Norwegian Companies Required To Have Female Board Members
Norway is the first country in the world to have such a law. The Wall Street Journal assesses the practice in an article entitled Behind the Rush To Add Women To Norway’s Boards.
“The law is already reshaping Norwegian boardrooms. As of early December, women now occupy nearly 35% of the seats at the roughly 500 companies covered by the law, up from nearly 7% in 2002”, the paper writes.
Since the law was adopted in 2003, Norwegians have dramatically overtaken US women in company positions. The WSJ reports that in the U.S., women hold 14.8% of the board seats at the 500 largest companies.
Such rapid change is significant. Even though Norwegian women work out of the house in higher numbers than many other European countries, they’ve been relatively discriminated compared to men for decades. So how does the change into a way more sophisticated corporate set up impact the corporate landscape in Norway?
The direct effect is as yet unknown but some people believe corporate governance benefits. One corporate sector member interviewed by the WSJ says men do more homework before board meetings because they want to impress their female colleagues. “This is human nature,” he said.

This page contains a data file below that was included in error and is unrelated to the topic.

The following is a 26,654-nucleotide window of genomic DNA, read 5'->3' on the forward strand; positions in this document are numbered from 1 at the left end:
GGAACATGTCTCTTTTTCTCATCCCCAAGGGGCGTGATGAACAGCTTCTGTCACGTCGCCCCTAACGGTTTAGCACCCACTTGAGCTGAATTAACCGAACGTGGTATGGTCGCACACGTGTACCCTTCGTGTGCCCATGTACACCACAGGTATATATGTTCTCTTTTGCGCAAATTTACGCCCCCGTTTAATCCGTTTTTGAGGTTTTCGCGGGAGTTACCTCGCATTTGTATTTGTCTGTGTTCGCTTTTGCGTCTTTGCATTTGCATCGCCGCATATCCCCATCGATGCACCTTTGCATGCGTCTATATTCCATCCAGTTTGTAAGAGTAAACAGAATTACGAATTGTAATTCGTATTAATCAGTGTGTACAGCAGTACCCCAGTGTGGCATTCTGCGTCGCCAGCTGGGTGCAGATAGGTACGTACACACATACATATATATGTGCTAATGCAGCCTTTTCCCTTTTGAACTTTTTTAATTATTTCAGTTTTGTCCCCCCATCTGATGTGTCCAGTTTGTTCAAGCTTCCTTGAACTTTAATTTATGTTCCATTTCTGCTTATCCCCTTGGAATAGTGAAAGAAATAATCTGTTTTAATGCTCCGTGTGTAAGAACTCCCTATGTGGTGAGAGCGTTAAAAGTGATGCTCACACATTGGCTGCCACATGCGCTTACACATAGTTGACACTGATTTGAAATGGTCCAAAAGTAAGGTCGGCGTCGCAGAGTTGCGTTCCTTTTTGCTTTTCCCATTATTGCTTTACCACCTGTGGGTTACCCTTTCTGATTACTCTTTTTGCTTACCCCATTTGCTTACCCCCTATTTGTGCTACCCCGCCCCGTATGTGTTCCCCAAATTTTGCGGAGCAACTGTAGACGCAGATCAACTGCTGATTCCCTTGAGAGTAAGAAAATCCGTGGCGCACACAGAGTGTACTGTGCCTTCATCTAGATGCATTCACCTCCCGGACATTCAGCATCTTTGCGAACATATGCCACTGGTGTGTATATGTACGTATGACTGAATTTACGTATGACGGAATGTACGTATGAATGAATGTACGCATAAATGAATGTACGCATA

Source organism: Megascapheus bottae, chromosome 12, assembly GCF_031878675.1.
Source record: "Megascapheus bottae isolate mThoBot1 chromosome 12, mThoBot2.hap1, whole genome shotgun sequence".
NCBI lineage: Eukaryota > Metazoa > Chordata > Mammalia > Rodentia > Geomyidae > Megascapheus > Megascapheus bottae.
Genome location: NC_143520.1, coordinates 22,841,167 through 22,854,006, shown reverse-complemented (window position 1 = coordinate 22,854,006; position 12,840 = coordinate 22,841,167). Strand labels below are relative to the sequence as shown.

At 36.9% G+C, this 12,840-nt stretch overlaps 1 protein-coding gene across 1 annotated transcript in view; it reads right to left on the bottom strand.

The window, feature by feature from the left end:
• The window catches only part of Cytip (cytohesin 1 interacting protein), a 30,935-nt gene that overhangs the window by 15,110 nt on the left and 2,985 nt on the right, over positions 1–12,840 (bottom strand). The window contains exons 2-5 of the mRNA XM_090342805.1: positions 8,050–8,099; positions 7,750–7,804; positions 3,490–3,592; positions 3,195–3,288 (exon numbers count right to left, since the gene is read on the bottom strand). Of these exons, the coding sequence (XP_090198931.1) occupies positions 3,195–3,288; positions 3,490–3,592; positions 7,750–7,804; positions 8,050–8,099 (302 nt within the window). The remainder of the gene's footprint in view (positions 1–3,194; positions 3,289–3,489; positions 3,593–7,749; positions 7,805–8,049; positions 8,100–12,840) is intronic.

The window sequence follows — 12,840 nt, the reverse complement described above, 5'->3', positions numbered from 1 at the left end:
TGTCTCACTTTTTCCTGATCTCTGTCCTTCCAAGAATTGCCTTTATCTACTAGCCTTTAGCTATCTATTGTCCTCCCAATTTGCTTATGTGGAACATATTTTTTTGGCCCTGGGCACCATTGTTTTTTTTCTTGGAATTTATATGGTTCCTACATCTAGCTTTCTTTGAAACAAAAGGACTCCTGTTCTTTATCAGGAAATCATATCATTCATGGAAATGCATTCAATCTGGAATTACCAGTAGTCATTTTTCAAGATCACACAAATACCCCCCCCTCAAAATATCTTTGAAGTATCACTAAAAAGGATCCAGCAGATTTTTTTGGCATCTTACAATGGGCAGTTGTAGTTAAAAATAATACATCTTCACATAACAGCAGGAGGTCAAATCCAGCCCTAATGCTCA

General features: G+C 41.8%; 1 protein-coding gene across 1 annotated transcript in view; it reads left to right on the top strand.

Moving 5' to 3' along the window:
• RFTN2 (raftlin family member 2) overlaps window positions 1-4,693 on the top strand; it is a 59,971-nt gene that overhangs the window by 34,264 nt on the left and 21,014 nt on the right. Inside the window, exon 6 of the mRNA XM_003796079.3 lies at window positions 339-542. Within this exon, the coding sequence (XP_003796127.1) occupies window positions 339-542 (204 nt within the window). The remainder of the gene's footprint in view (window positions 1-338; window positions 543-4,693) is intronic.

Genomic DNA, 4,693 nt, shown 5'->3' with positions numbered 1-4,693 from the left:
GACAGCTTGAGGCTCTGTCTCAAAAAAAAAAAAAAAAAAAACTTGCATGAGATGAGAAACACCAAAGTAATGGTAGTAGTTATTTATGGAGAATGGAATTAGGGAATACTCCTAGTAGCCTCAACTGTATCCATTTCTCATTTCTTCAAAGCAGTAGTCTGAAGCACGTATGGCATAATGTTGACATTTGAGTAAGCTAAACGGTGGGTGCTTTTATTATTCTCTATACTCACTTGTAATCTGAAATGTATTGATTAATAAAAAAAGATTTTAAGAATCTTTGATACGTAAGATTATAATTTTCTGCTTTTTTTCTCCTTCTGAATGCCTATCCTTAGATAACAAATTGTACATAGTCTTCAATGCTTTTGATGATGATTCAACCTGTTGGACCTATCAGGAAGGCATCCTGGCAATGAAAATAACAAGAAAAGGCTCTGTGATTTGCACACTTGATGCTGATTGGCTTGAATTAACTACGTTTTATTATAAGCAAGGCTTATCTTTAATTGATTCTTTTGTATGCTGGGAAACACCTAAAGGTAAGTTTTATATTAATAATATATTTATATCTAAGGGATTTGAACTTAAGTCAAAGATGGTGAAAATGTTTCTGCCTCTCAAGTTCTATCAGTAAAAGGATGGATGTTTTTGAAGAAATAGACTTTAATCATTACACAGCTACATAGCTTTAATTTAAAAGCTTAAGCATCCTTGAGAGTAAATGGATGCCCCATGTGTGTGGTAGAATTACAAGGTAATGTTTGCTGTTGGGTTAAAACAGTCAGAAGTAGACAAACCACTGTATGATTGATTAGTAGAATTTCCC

For the time being, the Norwegians themselves have little time to wonder about sociology in the boardroom. Many companies are having real troubles finding appropriate women, it appears. The U.S. search firm Korn/Ferry International told the WSJ that finding board members of the female sex has been its bread and butter in the past two years. Nearly every assignment has involved a board member.
One outspoken critic cited is Trygve Hegnar, CEO and editor-in-chief of Hegnar Media. He complains that “some very good” members have been kicked off to make room for women who didn’t land the position on merit. He applied for board membership twice and twice women landed the job.
One direct effect of the new law has been that 30 companies have opted to go private. Another 80-100 companies haven’t made the deadline. Theoretically they could be facing closure.
Dag Terje Andersen, Norway’s minister of trade and industry, whose department monitors compliance, says companies with too few women in their boardroom on Jan. 1 “will have a lot of opportunities to use common sense” and add women. “I am quite optimistic we won’t come to” shutting companies, he told the WSJ.
Entry filed under: Green News.